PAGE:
The UK’s official climate advisor, the Committee on Climate Change (CCC), recently published a report outlining how to reduce the 12 per cent of greenhouse gas emissions that come from land use by two thirds by 2050. Alongside recommending cutting meat and dairy consumption by 20 per cent, the report calls for the annual creation of up to 50,000 hectares of broadleaf and conifer woodland for the next three decades. This would increase forest cover from 13 per cent to at least 17 per cent – a level not seen in Britain since before the Norman invasion.

Reforestation at that rate would mean creating roughly the area of the city of Leeds every year for the next three decades. At typical stocking densities of 1,500 stems per hectare, the ambition is to establish some 2.25 billion additional trees. Given that the UK, as with most of Europe, is in the grip of ash dieback, a disease likely to prove fatal for many millions of native ash trees, the scale of the challenge is massive.

On a crowded and intensively farmed island like Britain, unlocking a million and a half hectares of land will be no mean feat. But it’s not impossible – and is an unprecedented opportunity not only to tackle the climate crisis but also the biodiversity crisis that is every bit as detrimental to our wellbeing.

Trees and farms

One million and a half hectares is just 6 per cent of the mainland UK’s land area. To give some sense of perspective on this, 696,000 hectares of “temporary grassland” were registered in 2019. So if land supply is not the problem, what is? Often it’s cultural inertia. Farmers are firmly rooted to the land and perhaps understandably reluctant to stop producing food and instead become foresters. But the choice need not be so binary.

The intensification of agriculture has caused catastrophic declines in many species throughout the UK by reducing vast wooded areas and thousands of miles of hedgerows to small pockets of vegetation, isolating populations and making them more vulnerable to extinction.

Integrating trees with the farmed landscape delivers multiple benefits for farms and the environment. Reforestation doesn’t have to mean a return to the ecologically and culturally inappropriate single-species blocks of non-native conifers, which were planted en masse in the 1970s and 1980s. Incentivised under tax breaks to secure a domestic timber supply, many of the resulting plantations were located in places difficult or in some cases impossible to actually harvest.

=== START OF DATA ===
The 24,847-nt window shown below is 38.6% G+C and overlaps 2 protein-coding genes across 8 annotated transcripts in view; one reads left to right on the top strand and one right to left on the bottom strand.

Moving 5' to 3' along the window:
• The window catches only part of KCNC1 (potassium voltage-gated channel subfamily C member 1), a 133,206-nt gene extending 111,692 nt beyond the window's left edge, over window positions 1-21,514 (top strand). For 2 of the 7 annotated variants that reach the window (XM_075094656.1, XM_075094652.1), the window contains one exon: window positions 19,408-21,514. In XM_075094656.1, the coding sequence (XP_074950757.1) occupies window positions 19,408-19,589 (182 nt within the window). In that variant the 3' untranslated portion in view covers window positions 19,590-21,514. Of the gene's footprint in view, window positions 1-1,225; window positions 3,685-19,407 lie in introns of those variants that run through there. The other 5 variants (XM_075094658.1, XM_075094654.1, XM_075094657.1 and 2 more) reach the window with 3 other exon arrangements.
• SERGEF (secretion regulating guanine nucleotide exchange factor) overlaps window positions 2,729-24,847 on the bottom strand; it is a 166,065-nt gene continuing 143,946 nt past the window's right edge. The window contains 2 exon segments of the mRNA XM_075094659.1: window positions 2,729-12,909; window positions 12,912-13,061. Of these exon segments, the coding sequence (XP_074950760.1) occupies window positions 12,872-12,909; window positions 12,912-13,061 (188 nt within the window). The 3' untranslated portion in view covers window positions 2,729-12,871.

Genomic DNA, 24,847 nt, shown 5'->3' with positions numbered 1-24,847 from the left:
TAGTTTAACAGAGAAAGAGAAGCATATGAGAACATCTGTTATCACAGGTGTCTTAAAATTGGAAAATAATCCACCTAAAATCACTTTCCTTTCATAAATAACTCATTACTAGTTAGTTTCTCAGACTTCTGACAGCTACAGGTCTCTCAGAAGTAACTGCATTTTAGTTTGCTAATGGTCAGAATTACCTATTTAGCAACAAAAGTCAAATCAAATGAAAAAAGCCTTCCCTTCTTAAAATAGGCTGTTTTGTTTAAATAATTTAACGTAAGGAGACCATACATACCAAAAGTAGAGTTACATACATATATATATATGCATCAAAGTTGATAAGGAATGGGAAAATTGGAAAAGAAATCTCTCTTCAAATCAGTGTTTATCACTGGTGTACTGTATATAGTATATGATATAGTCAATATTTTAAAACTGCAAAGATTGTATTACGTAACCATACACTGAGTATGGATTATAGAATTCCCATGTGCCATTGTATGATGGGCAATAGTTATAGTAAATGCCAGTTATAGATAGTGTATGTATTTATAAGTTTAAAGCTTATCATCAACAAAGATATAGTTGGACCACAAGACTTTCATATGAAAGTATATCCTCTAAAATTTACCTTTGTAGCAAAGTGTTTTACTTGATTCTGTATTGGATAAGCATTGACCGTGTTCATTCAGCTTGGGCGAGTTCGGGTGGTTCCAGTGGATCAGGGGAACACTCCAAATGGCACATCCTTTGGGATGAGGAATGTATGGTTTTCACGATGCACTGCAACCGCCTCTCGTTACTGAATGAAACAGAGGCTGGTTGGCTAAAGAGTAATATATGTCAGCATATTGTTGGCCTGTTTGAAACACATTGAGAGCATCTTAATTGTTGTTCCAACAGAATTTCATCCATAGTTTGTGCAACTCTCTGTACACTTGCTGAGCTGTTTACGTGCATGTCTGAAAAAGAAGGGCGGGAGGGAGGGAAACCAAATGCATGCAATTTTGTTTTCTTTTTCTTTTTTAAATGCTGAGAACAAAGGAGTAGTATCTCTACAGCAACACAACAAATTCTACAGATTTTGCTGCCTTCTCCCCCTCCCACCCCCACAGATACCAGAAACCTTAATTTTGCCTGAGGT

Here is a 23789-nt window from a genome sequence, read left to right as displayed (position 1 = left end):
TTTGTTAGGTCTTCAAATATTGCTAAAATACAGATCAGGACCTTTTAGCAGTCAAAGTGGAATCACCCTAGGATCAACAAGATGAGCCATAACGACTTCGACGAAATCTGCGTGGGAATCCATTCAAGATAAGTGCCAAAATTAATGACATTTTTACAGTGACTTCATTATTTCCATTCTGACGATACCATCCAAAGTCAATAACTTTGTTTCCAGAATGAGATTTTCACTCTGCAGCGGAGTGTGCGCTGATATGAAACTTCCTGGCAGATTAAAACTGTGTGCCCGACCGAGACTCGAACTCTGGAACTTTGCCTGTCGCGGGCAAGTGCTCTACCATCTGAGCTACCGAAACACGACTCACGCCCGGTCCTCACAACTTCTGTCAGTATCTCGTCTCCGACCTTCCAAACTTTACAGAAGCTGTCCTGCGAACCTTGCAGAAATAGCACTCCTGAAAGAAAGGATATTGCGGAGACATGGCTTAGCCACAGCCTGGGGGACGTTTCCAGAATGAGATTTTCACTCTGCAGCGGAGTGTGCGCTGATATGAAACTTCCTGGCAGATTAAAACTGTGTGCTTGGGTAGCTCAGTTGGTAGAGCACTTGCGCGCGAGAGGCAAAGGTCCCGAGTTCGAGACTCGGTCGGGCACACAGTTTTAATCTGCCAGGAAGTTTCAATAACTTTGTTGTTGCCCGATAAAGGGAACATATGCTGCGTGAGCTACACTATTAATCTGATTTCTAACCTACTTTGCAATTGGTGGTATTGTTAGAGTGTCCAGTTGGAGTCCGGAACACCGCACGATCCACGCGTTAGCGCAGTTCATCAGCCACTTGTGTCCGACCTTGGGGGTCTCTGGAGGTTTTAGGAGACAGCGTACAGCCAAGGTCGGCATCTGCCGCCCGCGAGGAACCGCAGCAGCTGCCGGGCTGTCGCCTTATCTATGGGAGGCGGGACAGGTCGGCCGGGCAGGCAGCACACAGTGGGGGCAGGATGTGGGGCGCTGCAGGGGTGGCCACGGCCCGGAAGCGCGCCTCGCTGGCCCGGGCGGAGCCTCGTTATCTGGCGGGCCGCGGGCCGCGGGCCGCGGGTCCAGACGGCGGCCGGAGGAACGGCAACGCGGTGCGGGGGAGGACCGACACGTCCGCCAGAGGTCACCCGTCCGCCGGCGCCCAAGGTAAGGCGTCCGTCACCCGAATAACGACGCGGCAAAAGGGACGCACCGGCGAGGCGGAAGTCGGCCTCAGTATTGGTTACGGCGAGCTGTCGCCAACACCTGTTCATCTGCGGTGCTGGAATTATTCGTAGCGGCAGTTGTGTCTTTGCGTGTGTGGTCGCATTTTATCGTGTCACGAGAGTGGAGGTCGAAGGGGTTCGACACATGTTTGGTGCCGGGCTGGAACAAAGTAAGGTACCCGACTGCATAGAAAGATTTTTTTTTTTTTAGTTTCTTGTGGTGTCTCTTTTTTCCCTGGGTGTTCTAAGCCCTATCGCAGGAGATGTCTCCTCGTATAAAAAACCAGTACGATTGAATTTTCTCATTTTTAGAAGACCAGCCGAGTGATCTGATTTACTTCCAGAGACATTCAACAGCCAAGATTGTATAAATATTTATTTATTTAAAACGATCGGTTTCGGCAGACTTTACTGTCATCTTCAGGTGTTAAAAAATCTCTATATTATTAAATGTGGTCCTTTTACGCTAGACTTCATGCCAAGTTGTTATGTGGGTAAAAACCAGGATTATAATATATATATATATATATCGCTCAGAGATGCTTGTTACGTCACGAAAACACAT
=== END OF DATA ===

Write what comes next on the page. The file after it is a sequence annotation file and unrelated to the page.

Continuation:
Productive farmland needn’t be converted to woodland. Instead, that 4 per cent of land could be found by scattering trees more widely. After all, more trees on farmland is good for business. They prevent soil erosion and the run-off of pollutants, provide shade and shelter for livestock, a useful source of renewable fuel and year-round forage for pollinating insects.

The first tranche of tree planting could involve new hedgerows full of large trees, preferably with wide headlands of permanently untilled soils, providing further wildlife refuge.


Natural regeneration

Where appropriate, new woody habitats can be created simply by stopping how the land is currently used, such as by removing livestock. This process can be helped by scattering seeds in areas where seed sources are low. But patience is a virtue. If people can learn to tolerate less clipped and manicured landscapes, nature can run its own course.

A focus on deliberate tree planting also raises uncomfortable truths. Most trees are planted with an accompanying stake to keep them upright and a plastic shelter that protects the sapling from grazing damage. All too often, these shelters aren’t retrieved. Left to the elements, they break down into ever smaller pieces, and can be swept into rivers and eventually the ocean, where they threaten marine wildlife. Two billion tree shelters is a lot of plastic.

The main reason for using tree shelters at all is because the deer population in the UK is so high that in many places, it is all but impossible to establish new trees. This also has serious implications for existing woodland, which is prevented from naturally regenerating. In time, these trees will age and die, threatening the loss of the woodland itself. Climate change, pests and pathogens and the lack of a coordinated, centrally supported approach to deer management means the outlook for the UK’s existing treescape is uncertain at best.

An ecologically joined-up solution would be to reintroduce the natural predators of deer, such as lynx, wolves, and bears. Whether rewilding should get that far in the UK is still the subject of debate. Before that, perhaps the focus should be on providing the necessary habitat, rich in native trees.

A positive response would be to implement the balanced recommendations, made almost a decade ago in a government review, of creating more new habitat, improving what’s already there, and finding ways to link it together. Bigger, better, and more connected habitats.

But the UK is losing trees at increasing rates and not just through diseases. The recent removal of Victorian-era street trees in Sheffield and many other towns and cities is another issue to contend with. As the climate warms, increasing urban temperatures will mean cities need shade from street trees more than ever.

Trees aren’t the environmental panacea that the politicians might have people believe – even if they do make for great photo opportunities – but we do need more of them. Efforts to expand tree cover are underway across the world and the UK will benefit from contributing its share. Hitting the right balance – some commercial forestry, lots of new native woodland and millions of scattered trees – will be key to maximising the benefits they bring.

Nick Atkinson, Senior Lecturer in Ecology & Conservation, Nottingham Trent University.

This article is republished from The Conversation under a Creative Commons license. Read the original article.